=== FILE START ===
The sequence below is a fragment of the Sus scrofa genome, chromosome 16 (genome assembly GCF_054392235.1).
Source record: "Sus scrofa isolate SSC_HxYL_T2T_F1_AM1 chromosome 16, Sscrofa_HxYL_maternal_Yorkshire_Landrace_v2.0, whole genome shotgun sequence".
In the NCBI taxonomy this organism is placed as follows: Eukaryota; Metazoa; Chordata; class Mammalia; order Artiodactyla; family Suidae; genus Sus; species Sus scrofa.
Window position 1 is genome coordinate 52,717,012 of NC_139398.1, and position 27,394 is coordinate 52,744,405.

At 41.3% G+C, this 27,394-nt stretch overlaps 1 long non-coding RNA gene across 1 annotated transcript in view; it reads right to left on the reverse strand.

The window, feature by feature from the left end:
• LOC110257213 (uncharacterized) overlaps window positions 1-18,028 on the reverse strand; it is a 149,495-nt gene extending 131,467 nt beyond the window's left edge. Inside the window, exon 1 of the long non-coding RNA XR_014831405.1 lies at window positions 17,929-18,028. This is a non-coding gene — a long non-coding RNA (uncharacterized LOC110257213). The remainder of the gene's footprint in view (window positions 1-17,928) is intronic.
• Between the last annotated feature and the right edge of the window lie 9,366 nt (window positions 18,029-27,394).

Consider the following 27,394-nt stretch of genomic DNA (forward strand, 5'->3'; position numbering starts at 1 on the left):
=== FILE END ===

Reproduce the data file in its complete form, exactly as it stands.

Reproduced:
The sequence below is a fragment of the Sus scrofa genome, chromosome 16 (genome assembly GCF_054392235.1).
Source record: "Sus scrofa isolate SSC_HxYL_T2T_F1_AM1 chromosome 16, Sscrofa_HxYL_maternal_Yorkshire_Landrace_v2.0, whole genome shotgun sequence".
In the NCBI taxonomy this organism is placed as follows: Eukaryota; Metazoa; Chordata; class Mammalia; order Artiodactyla; family Suidae; genus Sus; species Sus scrofa.
Window position 1 is genome coordinate 52,717,012 of NC_139398.1, and position 27,394 is coordinate 52,744,405.

At 41.3% G+C, this 27,394-nt stretch overlaps 1 long non-coding RNA gene across 1 annotated transcript in view; it reads right to left on the reverse strand.

The window, feature by feature from the left end:
• LOC110257213 (uncharacterized) overlaps window positions 1-18,028 on the reverse strand; it is a 149,495-nt gene extending 131,467 nt beyond the window's left edge. Inside the window, exon 1 of the long non-coding RNA XR_014831405.1 lies at window positions 17,929-18,028. This is a non-coding gene — a long non-coding RNA (uncharacterized LOC110257213). The remainder of the gene's footprint in view (window positions 1-17,928) is intronic.
• Between the last annotated feature and the right edge of the window lie 9,366 nt (window positions 18,029-27,394).

Consider the following 27,394-nt stretch of genomic DNA (forward strand, 5'->3'; position numbering starts at 1 on the left):